Home > FAM (Familiarization) Tour, FAM Trip, General, Thailand, Thailand FAM > Monks of Amphawa Canal, Alms collection on boat

Monks of Amphawa Canal, Alms collection on boat

Monks of Amphawa Canal

Alms collection on boat

Also see: FAM tour of Thailand

No visit to Thailand is complete without a visit to the floating markets. Thailand is literally dotted with floating markets. Bangkok alone host at least 5 floating markets in its vicinity and definitely Damnoen Saduak heads the list.

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The Buddhist Monk arrives at the Kanokart Resort, Amphawa Canal, Thailand

Sadly many of the floating markets around Bangkok have been commercialized badly. They have  become too touristic and have lost most of their local flavour. For those wanting a real deal and experience lesser touristic places Amphawa Floating Market is the great option.

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Items for monk’s offering are up for sale

But in recent times the Amphawa Floating Market is becoming too crowded and touristy. The market operates only on weekend evenings.

Since the market is located just 2 hours drive from Bangkok it is generally visited on a day trip.

An over night trip will definitely add a leisurely approach to the exploration of the Amphawa Floating Market.

A over night tour can also provide the opportunity of experiencing the Khon Mask making at Bhutesavara and the community based tourism at Ban Bang Phalp. The tour can also be clubbed with visit to another unique Thai market the Maeklong Railway Market.

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Offering to the Buddfist Monk, Kanokart Resort, Amphawa Canal, Thailand

The overnight stay will also allow the visitors to meet the monk on his alms collection boat ride. In the olden days, before the introduction of roads and cars, the canals were the lifeline for rural Thailand.

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Devotees wait for their turn

Monks would also leave their temples by boat and row along the canals on their early morning alms round.

The custom is no longer in regular practice but the age old custom is very much alive in the Amphawa Canal, which branches in and out of the Mae Klong river.

The monks leave their temples before dawn and normally they row themselves, but sometimes for older monks are assisted by a rower.

They visit shops, households, resorts and home stays along the Amphawa Canal chanting prayers and giving blessing, in return the devotees give alms consisting mainly of food items.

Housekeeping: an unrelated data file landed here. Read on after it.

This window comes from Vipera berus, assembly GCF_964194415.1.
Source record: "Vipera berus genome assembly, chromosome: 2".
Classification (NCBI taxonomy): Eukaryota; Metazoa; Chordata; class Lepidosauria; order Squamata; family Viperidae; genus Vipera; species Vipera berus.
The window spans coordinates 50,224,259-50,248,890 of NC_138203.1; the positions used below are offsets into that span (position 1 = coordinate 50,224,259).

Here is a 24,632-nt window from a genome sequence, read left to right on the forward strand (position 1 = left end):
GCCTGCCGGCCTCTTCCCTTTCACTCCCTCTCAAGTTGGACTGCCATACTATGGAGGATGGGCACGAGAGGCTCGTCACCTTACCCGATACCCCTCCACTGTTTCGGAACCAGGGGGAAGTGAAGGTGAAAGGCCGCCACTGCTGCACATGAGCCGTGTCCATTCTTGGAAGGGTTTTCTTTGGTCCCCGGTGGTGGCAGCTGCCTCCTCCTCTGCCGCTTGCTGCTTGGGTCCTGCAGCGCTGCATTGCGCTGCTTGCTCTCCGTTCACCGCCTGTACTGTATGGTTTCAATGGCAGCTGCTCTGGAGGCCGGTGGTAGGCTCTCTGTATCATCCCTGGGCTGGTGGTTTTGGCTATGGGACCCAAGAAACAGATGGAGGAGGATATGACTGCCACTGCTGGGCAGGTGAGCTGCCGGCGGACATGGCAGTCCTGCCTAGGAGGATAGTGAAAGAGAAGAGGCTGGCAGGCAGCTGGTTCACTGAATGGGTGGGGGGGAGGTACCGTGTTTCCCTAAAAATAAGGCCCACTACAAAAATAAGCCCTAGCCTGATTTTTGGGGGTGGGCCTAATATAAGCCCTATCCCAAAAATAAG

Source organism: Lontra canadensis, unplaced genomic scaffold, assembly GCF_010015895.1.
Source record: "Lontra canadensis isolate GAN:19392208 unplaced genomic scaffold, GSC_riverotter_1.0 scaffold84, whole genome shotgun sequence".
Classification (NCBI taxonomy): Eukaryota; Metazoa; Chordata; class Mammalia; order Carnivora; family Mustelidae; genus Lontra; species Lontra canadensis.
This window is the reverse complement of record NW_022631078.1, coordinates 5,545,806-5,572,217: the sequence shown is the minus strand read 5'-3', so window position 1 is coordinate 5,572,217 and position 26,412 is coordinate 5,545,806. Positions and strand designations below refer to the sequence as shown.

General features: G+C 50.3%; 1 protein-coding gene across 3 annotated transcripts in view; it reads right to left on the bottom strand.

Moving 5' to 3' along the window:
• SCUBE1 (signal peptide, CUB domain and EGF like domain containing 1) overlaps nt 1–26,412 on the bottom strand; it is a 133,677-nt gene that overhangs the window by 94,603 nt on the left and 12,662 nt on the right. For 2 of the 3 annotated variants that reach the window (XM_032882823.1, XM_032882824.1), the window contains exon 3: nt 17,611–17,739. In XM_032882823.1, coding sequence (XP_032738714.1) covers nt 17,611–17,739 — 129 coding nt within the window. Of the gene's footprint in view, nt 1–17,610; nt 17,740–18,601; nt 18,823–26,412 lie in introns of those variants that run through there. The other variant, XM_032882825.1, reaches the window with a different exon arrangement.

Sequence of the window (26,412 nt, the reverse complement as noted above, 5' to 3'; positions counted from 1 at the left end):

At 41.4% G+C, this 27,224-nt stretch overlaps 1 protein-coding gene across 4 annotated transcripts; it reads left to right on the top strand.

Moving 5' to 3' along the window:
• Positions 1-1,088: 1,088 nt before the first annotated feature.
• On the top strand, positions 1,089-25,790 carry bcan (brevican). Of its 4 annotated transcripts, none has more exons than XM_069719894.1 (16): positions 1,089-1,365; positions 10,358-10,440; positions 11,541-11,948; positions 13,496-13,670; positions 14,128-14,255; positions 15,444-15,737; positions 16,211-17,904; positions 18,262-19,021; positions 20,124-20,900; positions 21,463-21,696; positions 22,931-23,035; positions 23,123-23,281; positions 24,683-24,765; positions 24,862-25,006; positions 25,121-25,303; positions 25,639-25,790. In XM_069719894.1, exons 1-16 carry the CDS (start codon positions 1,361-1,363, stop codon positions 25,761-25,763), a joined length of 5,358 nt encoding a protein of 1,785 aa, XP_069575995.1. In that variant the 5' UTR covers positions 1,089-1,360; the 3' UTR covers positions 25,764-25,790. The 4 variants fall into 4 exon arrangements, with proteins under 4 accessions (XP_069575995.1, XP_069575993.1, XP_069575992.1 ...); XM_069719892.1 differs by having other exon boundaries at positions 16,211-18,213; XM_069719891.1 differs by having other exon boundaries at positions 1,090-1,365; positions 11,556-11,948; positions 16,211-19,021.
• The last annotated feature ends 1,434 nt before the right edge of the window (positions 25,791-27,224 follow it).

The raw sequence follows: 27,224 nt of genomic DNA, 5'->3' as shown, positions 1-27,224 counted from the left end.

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Offering to the Buddfist Monk, Kanokart Resort

We stayed at the Kanokart Resort on the Amphawa Canal and after a grand tour Amphawa Floating Market, we were informed that a Buddhist monk will be arriving, in the morning, for his alms collection drive.

I was up in the morning to witness the grand spectacle. The monk was yet to arrive but group of students group have already assembled to welcome the monk. A small kiosk was set up for the devotees to buy their offering.

Soon the monk arrived assisted by a rower. The boat docked at the resorts private pier. The pier was surrounded by mangrove trees, with their breathing roots. The session started with a prayer from the monk and since the group was big the resort had arranged for a sound system with cordless microphone.

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A devotee bows before the Buddfist Monk, Kanokart Resort, Amphawa Canal, Thailand

After the prayer the devotees stared giving the alms one by one. The Buddhist monk started collecting the offering in a wooden bowl, which was later transferred into a bigger metal bowl. Each donation ended with the devotee bowing before the monk.

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Alms collection session over, Kanokart Resort, Amphawa Canal, Thailand

After the devotees finished with the offering it was time for another brief prayer session and it was finally time for the monk to bid farewell. For people like me, who were not offering alms, it was a peaceful and serene experience of just watching the event.

Note: I visited Thailand as part of a FAM trip organized by Tourism authority of Thailand (TAT) and Thai Airways.

Special Thanks:

  • Aso Lori (TAT, New Delhi) and Sajid Khan (Thai Airways, Kolkata)
  • My fellow FAM participants Amit Sachdev (Unique Air Travels), Sanjay Kr Kothari (Just Holidays), Vandana Arya (Gainwell Leisure Holidays), Piyush Banerjee (Discovery Holidays), Asif Alim (Neptune Holidays) and Nandini Gangully (T2, The Telegraph)

 

  1. Jheelam
    October 24, 2018 at 9:43 PM

    Never heard about this custom. It sounded something straight out of the pages of antiquity. Informative post, indeed.

    • October 25, 2018 at 12:09 PM

      Pretty much true, it is straight out of the pages of antiquity. Hope the custom continues.

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